Album: Leaders of Tomorrow
Genre: Oi! Punk – Punk Rock
Release date: 18th of January
Released via Spirit of the Stree
Cover artwork © Spirit of the Streets Records 2019
Have you ever been absolutely furious about your
politics? I have – consistently. During times when Donald Trump serves
as president of the United States of America, there are many
possibilities to show disapproval about your government. This is also
Slayer Perkele from Sweden postulate that there is a need
for a new future parliament, which is why their latest album goes by
the name of Leaders of Tomorrow. This marks their eighth studio album after A Way Out
in 2013. The trio has remained the same for about 6 years now after
having introduced their new drummer John Sandberg and released their
newest album on the 18th of January.
The last time I listened to Perkele was on their release Perkele Forever in 2010. I’ve seen them live once on “The Ride” in Oberhausen and enjoyed their show. Their release from 2010, though, remained in mind a little too over-dramatical with the epic framework. The last release I fully enjoyed was their Confront from 2005. This was then to change this year, when the latest release came out.
The first track of the album, “Winner,” directly jumps into the regular Perkele sound we all know and love. Clear and crunchy guitars, decent drums and vocalist Ron Halinojas distinctive vocals that form every chorus into an anthem. It only takes a minute to recognize that Perkele are still able to play decent Punk Rock. Halfway through the song, however, we are faced with a major change. After a few minutes of again falling in love with ‘that’ Perkele sound, the guitar kicks in with a break that lets the heart of every 80s thrash metal fan jump high. Between the original punky sound of the band, a bold thrash riff is squeezed in to polish the entire song and briefly introduce Perkeles new love for thrash metal riffs. These thrash riffs continously pop up in every other recognizable song on the album. The next track “Negative to Positive” also includes a sweet thrash part that perfectly connects to the chord-based sound of the album. Perkele succeeds to introduce their fresh thrashy element into the album while not at all letting loose of their punk sound.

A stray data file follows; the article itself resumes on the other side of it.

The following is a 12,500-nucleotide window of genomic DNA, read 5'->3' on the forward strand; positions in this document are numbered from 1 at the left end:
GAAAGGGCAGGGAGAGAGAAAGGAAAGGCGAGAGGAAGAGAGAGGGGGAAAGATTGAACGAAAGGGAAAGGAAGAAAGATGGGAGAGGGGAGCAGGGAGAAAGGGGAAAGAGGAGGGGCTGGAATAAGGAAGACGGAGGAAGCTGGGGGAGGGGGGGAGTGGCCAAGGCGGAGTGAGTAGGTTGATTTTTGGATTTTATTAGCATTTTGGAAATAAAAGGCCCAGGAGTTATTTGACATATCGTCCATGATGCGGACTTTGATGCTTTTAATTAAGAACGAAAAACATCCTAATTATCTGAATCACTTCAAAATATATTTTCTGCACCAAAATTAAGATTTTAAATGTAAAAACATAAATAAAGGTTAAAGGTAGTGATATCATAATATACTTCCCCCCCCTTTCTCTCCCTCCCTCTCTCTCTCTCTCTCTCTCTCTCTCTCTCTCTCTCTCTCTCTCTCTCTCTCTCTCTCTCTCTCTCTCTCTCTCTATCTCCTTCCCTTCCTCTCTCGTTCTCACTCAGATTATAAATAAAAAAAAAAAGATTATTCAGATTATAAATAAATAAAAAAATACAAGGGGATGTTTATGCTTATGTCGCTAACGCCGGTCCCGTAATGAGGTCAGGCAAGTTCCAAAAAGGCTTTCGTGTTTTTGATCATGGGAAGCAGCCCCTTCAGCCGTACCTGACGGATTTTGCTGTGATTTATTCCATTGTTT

Additionally, tracks like “Break Out or Break Free” include a bluesy intro riff that later on also connects with a thrashy riff. Those connections will get your heart jump high – when that bluesy intro kicked in my heart skipped a beat [yes – the reference is intended]. The title track “Leaders of Tomorrow” eventually even kicks off with a thrash intro, showing you that Perkele is not just messing with short Slayer-esque episodes. The track “When You Realize” also plays with a guitar production that leaves the crunchy punk sound and reminds more of an 80s metal production – still holding a tight grip on their punk elements.
With their fifth track “Miss U”, Perkele broadens the scope of the entire album and also adds a more melancholic side to their music. Similar to their ninth track “Mistakes”, which also opens up a more nostalgic view on their music. Especially when listening to Ron recollecting stories of his past, one or another tear drops from your nostalgic eye. In combination with the acoustic guitar sound, these songs enrich the atmosphere of the entire album.
No matter if thrashy elements, cleaner guitar sounds or fast punk
riffs, the entire album consistently feels like Perkele. Each song still
has the distinguishing and easy-to-remember chorus that lets you sing
along after having heard the song once already. The on-point production
of guitar as well as drums that harmonize so well highlight the overall
capability of playing at high level. Especially Ron shines drastically
on his guitar when thrash riffs turn into fast solos and back into fast
punk riffs, seeming to be no difficulty at all for him. All put
together, there are old elements we love, new elements that add a fresh
feeling and an overall pretty decent album.
strong 8 / 10
How about them hardline Oi-Punk fans? Are you d’accord with the spicy thrash elements Perkele now dived into ? Is there any element I have not seen / menioned in this review? Tell me in the comments!